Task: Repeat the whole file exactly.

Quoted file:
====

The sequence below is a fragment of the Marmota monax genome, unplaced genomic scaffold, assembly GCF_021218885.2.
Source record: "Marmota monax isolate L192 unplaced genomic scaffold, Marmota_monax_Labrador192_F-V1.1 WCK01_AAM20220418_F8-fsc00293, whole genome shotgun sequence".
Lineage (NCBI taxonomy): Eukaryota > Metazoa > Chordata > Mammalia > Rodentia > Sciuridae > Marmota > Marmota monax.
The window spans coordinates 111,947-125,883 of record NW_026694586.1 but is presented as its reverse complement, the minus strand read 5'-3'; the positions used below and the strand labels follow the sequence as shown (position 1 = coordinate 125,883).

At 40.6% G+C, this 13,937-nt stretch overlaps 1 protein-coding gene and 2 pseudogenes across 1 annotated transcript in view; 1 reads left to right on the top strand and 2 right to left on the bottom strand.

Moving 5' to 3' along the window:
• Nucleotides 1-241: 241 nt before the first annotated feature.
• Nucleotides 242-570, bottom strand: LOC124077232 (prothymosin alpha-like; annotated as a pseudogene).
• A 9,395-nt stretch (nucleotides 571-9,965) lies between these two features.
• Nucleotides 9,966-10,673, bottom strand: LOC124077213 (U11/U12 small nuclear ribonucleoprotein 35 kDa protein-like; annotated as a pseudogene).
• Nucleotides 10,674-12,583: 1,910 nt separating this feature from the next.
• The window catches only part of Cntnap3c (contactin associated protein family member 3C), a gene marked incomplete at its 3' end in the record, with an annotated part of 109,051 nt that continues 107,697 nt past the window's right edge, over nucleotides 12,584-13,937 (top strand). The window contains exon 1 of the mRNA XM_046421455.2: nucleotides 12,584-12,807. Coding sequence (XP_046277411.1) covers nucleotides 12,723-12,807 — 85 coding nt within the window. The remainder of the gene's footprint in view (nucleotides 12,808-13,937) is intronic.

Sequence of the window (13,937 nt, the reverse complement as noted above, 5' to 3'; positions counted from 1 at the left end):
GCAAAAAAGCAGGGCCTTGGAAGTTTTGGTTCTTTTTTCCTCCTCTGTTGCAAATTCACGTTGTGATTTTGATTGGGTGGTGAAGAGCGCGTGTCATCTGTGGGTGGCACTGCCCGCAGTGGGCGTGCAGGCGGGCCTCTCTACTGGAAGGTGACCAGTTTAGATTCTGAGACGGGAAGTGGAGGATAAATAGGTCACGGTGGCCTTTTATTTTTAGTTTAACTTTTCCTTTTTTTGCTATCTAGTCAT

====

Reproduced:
The sequence below is a fragment of the Marmota monax genome, unplaced genomic scaffold, assembly GCF_021218885.2.
Source record: "Marmota monax isolate L192 unplaced genomic scaffold, Marmota_monax_Labrador192_F-V1.1 WCK01_AAM20220418_F8-fsc00293, whole genome shotgun sequence".
Lineage (NCBI taxonomy): Eukaryota > Metazoa > Chordata > Mammalia > Rodentia > Sciuridae > Marmota > Marmota monax.
The window spans coordinates 111,947-125,883 of record NW_026694586.1 but is presented as its reverse complement, the minus strand read 5'-3'; the positions used below and the strand labels follow the sequence as shown (position 1 = coordinate 125,883).

At 40.6% G+C, this 13,937-nt stretch overlaps 1 protein-coding gene and 2 pseudogenes across 1 annotated transcript in view; 1 reads left to right on the top strand and 2 right to left on the bottom strand.

Moving 5' to 3' along the window:
• Nucleotides 1-241: 241 nt before the first annotated feature.
• Nucleotides 242-570, bottom strand: LOC124077232 (prothymosin alpha-like; annotated as a pseudogene).
• A 9,395-nt stretch (nucleotides 571-9,965) lies between these two features.
• Nucleotides 9,966-10,673, bottom strand: LOC124077213 (U11/U12 small nuclear ribonucleoprotein 35 kDa protein-like; annotated as a pseudogene).
• Nucleotides 10,674-12,583: 1,910 nt separating this feature from the next.
• The window catches only part of Cntnap3c (contactin associated protein family member 3C), a gene marked incomplete at its 3' end in the record, with an annotated part of 109,051 nt that continues 107,697 nt past the window's right edge, over nucleotides 12,584-13,937 (top strand). The window contains exon 1 of the mRNA XM_046421455.2: nucleotides 12,584-12,807. Coding sequence (XP_046277411.1) covers nucleotides 12,723-12,807 — 85 coding nt within the window. The remainder of the gene's footprint in view (nucleotides 12,808-13,937) is intronic.

Sequence of the window (13,937 nt, the reverse complement as noted above, 5' to 3'; positions counted from 1 at the left end):
GCAAAAAAGCAGGGCCTTGGAAGTTTTGGTTCTTTTTTCCTCCTCTGTTGCAAATTCACGTTGTGATTTTGATTGGGTGGTGAAGAGCGCGTGTCATCTGTGGGTGGCACTGCCCGCAGTGGGCGTGCAGGCGGGCCTCTCTACTGGAAGGTGACCAGTTTAGATTCTGAGACGGGAAGTGGAGGATAAATAGGTCACGGTGGCCTTTTATTTTTAGTTTAACTTTTCCTTTTTTTGCTATCTAGTCAT